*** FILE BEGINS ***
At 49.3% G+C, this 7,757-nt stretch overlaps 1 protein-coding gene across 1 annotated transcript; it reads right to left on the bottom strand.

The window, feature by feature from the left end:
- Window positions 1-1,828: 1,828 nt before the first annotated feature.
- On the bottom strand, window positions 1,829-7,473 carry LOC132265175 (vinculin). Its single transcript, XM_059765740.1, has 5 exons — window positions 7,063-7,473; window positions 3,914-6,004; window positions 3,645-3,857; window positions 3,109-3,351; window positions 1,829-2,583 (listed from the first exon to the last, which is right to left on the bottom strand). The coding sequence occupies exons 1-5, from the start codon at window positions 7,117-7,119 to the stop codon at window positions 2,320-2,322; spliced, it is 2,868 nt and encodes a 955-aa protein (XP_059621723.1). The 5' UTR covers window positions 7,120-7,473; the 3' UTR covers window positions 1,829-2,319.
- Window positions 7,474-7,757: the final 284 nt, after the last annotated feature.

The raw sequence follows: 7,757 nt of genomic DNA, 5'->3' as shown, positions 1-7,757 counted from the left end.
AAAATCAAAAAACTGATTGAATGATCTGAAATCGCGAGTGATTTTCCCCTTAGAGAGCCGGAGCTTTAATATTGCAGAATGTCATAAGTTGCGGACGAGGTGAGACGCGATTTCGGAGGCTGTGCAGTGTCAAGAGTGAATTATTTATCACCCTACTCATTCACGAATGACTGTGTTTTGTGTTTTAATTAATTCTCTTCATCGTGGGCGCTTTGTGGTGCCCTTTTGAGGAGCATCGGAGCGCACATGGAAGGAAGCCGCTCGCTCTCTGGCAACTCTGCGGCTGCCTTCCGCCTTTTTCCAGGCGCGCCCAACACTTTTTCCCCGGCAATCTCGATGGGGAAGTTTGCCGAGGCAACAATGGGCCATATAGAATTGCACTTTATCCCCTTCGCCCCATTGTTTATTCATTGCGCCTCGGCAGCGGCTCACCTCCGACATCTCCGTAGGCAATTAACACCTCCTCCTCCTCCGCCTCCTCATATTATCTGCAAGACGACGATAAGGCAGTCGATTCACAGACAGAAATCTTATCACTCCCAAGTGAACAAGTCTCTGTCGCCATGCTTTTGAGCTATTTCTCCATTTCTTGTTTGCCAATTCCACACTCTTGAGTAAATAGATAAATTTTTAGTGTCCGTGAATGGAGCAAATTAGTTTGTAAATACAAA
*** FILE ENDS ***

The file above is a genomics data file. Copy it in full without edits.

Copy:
At 49.3% G+C, this 7,757-nt stretch overlaps 1 protein-coding gene across 1 annotated transcript; it reads right to left on the bottom strand.

The window, feature by feature from the left end:
- Window positions 1-1,828: 1,828 nt before the first annotated feature.
- On the bottom strand, window positions 1,829-7,473 carry LOC132265175 (vinculin). Its single transcript, XM_059765740.1, has 5 exons — window positions 7,063-7,473; window positions 3,914-6,004; window positions 3,645-3,857; window positions 3,109-3,351; window positions 1,829-2,583 (listed from the first exon to the last, which is right to left on the bottom strand). The coding sequence occupies exons 1-5, from the start codon at window positions 7,117-7,119 to the stop codon at window positions 2,320-2,322; spliced, it is 2,868 nt and encodes a 955-aa protein (XP_059621723.1). The 5' UTR covers window positions 7,120-7,473; the 3' UTR covers window positions 1,829-2,319.
- Window positions 7,474-7,757: the final 284 nt, after the last annotated feature.

The raw sequence follows: 7,757 nt of genomic DNA, 5'->3' as shown, positions 1-7,757 counted from the left end.
AAAATCAAAAAACTGATTGAATGATCTGAAATCGCGAGTGATTTTCCCCTTAGAGAGCCGGAGCTTTAATATTGCAGAATGTCATAAGTTGCGGACGAGGTGAGACGCGATTTCGGAGGCTGTGCAGTGTCAAGAGTGAATTATTTATCACCCTACTCATTCACGAATGACTGTGTTTTGTGTTTTAATTAATTCTCTTCATCGTGGGCGCTTTGTGGTGCCCTTTTGAGGAGCATCGGAGCGCACATGGAAGGAAGCCGCTCGCTCTCTGGCAACTCTGCGGCTGCCTTCCGCCTTTTTCCAGGCGCGCCCAACACTTTTTCCCCGGCAATCTCGATGGGGAAGTTTGCCGAGGCAACAATGGGCCATATAGAATTGCACTTTATCCCCTTCGCCCCATTGTTTATTCATTGCGCCTCGGCAGCGGCTCACCTCCGACATCTCCGTAGGCAATTAACACCTCCTCCTCCTCCGCCTCCTCATATTATCTGCAAGACGACGATAAGGCAGTCGATTCACAGACAGAAATCTTATCACTCCCAAGTGAACAAGTCTCTGTCGCCATGCTTTTGAGCTATTTCTCCATTTCTTGTTTGCCAATTCCACACTCTTGAGTAAATAGATAAATTTTTAGTGTCCGTGAATGGAGCAAATTAGTTTGTAAATACAAA